Back at Habarana Village
On our ride back to the hotel, we stopped for a quick thirst quencher – thambili! Few laughs and mom almost getting choked on it later, we were back at the hotel. With a late checkout at 1pm, we had an hour to shower, rest and pack up.
The hotel seemed more crowded for a Sunday- possibly because schools weren’t open and a majority of offices were still working from home. We managed to use the empty pool during lunch hours, as all the hungry humans gathered around the restaurant.
Now, here’s the little stitch, our train back home was at 9:30pm! So we had roughly 8 hours to kill in Habarana. We took it easy – obviously. After two days of back-to-back excursions – read about The Elephant Gathering here, we sat by the pool, ordered wine, beer and bites. Read books, befriended a squirrel and some of us took a nap.
Interestingly, our tuk driver told us about his little B&B that was 2 minutes from the railway station. So, we decided to spend a few hours there, where we could have a nap, shower and get ready for the journey back home.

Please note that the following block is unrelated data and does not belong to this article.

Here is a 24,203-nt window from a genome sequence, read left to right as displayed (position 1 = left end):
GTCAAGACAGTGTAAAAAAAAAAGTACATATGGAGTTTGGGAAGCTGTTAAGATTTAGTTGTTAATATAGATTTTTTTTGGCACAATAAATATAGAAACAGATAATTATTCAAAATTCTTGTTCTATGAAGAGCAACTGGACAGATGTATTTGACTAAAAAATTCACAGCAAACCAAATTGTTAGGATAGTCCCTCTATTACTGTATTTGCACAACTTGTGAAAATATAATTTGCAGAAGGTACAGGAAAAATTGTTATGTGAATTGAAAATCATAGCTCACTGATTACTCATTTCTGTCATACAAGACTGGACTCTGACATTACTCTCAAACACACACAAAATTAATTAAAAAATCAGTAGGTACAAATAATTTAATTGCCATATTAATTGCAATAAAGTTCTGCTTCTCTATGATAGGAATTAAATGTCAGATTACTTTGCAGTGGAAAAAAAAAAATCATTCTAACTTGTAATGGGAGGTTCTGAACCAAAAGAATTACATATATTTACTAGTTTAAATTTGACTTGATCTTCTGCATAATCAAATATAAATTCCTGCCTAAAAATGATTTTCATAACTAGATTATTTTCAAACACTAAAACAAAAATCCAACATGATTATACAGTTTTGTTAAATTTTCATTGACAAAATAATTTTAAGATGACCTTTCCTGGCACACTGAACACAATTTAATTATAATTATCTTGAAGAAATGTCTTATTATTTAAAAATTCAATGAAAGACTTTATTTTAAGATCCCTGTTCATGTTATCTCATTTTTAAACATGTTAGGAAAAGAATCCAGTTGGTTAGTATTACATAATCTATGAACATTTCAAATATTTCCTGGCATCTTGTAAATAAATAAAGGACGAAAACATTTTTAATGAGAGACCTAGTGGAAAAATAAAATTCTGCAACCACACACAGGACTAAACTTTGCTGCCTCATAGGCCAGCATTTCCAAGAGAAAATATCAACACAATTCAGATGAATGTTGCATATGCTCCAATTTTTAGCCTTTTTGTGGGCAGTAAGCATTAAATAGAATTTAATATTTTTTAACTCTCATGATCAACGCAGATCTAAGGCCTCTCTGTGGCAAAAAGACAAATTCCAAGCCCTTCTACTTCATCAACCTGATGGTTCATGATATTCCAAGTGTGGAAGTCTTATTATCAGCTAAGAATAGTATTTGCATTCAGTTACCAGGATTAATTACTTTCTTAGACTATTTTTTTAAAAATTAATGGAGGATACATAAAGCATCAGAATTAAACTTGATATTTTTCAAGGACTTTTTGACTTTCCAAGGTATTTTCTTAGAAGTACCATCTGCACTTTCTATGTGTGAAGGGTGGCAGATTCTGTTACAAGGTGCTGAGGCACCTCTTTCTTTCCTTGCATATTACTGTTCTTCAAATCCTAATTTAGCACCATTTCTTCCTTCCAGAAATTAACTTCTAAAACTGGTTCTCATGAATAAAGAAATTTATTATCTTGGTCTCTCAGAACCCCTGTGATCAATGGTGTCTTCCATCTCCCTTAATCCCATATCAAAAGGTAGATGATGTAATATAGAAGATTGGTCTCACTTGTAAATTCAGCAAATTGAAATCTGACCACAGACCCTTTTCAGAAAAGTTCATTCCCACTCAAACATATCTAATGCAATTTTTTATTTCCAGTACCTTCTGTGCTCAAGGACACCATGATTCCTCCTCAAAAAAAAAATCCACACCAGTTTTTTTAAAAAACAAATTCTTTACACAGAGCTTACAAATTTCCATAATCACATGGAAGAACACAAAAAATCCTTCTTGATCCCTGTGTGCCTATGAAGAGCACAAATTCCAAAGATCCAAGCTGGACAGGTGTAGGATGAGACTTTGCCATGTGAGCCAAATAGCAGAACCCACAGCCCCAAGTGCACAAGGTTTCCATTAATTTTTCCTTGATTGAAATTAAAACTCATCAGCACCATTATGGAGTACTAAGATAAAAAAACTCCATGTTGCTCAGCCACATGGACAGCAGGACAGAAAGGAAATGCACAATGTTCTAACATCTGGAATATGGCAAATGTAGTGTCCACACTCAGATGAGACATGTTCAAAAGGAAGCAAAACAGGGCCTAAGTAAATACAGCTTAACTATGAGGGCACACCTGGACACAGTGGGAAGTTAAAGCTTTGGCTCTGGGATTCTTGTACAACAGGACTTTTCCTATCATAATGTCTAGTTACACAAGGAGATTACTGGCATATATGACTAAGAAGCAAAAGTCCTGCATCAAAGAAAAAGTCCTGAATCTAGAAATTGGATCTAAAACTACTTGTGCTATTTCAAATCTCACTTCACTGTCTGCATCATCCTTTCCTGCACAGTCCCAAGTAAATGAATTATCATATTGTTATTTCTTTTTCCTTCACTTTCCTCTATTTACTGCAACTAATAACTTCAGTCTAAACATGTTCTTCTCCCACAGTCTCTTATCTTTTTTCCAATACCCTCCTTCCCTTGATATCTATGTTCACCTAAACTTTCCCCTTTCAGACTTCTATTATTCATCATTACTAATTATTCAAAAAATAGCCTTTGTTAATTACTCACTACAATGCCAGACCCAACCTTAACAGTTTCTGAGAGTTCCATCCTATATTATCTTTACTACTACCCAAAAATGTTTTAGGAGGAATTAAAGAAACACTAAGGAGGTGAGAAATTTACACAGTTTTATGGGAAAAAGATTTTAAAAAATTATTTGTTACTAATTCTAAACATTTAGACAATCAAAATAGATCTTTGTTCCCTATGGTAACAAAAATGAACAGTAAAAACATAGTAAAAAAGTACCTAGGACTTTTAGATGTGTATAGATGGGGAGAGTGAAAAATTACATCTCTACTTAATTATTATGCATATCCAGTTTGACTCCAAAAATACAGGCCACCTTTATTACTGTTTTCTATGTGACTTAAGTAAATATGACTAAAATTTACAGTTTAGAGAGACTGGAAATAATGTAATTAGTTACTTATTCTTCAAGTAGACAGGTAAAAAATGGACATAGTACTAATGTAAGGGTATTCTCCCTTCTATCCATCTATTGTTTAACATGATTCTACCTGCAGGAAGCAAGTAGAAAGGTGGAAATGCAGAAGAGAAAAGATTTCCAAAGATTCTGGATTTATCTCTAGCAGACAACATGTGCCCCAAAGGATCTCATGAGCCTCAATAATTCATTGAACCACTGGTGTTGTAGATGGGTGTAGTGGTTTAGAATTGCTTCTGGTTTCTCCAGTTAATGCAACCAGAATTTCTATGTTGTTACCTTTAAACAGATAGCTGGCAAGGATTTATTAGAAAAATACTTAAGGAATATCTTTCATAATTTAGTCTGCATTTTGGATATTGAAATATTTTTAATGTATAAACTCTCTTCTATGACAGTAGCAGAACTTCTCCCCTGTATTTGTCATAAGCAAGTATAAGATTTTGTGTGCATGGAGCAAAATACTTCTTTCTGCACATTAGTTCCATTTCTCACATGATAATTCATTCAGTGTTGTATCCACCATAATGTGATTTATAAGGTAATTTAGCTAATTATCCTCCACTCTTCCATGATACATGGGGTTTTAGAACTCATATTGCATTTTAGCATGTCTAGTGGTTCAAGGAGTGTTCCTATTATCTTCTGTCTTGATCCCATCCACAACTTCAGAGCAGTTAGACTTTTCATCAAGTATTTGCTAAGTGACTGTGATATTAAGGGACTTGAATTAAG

By 4:30pm, he picked us up and onwards we went!
Wild Resort Habarana
The ‘resort’ was a two-bedroom house with a massive garden, that I ended up drunkenly exploring in the afternoon, completely unaware of snakes and other insects that might be nesting in knee-high grass.
The room was clean and neatly done. With AC, a tiled bathroom and a large bed, it was ideal for a bit of rest before the journey home.
While mom and sister had a nap, I grabbed my book, glass of wine and sat out in the garden.
The rest of the evening was a bit of a blur as the wine hit home harder than expected and I woke up around 8pm, in time for rotti and chicken curry – homemade by tuk driver’s wife which tasted so good!
Habarana to Colombo by Train
By 9:00pm, we heard a loud cracker, only to be informed that they were to warn elephants off the rail tracks. Having bid adieu to our tuk driver, we sat at the train station for 15ish minutes until the train zoomed past to a halt.
We found our seats (which you can reserve in advance!) and dozed right off. Until I dozed off, I kept hoping that we wouldn’t hit any elephants that were crossing paths and luckily we didn’t. The train ride was roughly 6 hours long and though it was at night, there were no creeps or weirdos harrassing or disturbing us. So whether you’re a solo traveller (male or female) or a bunch of girls, the night train back from Habarana to Sigiriya is a good option for transport.
By 3am, we reached Colombo Fort Station. Booked a cab and got home a little after 4am. Slept for a few hours and got dressed for work at 8am.